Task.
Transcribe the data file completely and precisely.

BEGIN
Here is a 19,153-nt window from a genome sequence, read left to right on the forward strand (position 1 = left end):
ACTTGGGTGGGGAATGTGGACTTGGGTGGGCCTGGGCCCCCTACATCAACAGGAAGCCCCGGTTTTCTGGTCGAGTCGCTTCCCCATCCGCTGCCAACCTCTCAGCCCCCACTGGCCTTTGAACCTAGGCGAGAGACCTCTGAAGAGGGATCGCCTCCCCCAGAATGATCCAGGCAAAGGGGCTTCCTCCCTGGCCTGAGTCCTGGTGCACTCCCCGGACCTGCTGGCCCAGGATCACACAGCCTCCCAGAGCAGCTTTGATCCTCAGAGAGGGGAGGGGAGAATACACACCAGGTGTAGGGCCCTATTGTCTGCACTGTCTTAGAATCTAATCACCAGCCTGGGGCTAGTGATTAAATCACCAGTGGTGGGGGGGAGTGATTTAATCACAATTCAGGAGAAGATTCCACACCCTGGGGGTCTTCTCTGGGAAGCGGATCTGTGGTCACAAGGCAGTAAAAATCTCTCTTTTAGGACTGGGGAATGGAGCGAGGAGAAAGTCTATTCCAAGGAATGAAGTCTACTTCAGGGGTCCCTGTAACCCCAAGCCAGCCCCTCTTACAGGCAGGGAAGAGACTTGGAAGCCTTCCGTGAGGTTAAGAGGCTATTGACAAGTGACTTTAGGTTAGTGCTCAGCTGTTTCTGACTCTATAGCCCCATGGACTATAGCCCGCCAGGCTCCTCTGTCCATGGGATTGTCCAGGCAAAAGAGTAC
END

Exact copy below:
Here is a 19,153-nt window from a genome sequence, read left to right on the forward strand (position 1 = left end):
ACTTGGGTGGGGAATGTGGACTTGGGTGGGCCTGGGCCCCCTACATCAACAGGAAGCCCCGGTTTTCTGGTCGAGTCGCTTCCCCATCCGCTGCCAACCTCTCAGCCCCCACTGGCCTTTGAACCTAGGCGAGAGACCTCTGAAGAGGGATCGCCTCCCCCAGAATGATCCAGGCAAAGGGGCTTCCTCCCTGGCCTGAGTCCTGGTGCACTCCCCGGACCTGCTGGCCCAGGATCACACAGCCTCCCAGAGCAGCTTTGATCCTCAGAGAGGGGAGGGGAGAATACACACCAGGTGTAGGGCCCTATTGTCTGCACTGTCTTAGAATCTAATCACCAGCCTGGGGCTAGTGATTAAATCACCAGTGGTGGGGGGGAGTGATTTAATCACAATTCAGGAGAAGATTCCACACCCTGGGGGTCTTCTCTGGGAAGCGGATCTGTGGTCACAAGGCAGTAAAAATCTCTCTTTTAGGACTGGGGAATGGAGCGAGGAGAAAGTCTATTCCAAGGAATGAAGTCTACTTCAGGGGTCCCTGTAACCCCAAGCCAGCCCCTCTTACAGGCAGGGAAGAGACTTGGAAGCCTTCCGTGAGGTTAAGAGGCTATTGACAAGTGACTTTAGGTTAGTGCTCAGCTGTTTCTGACTCTATAGCCCCATGGACTATAGCCCGCCAGGCTCCTCTGTCCATGGGATTGTCCAGGCAAAAGAGTAC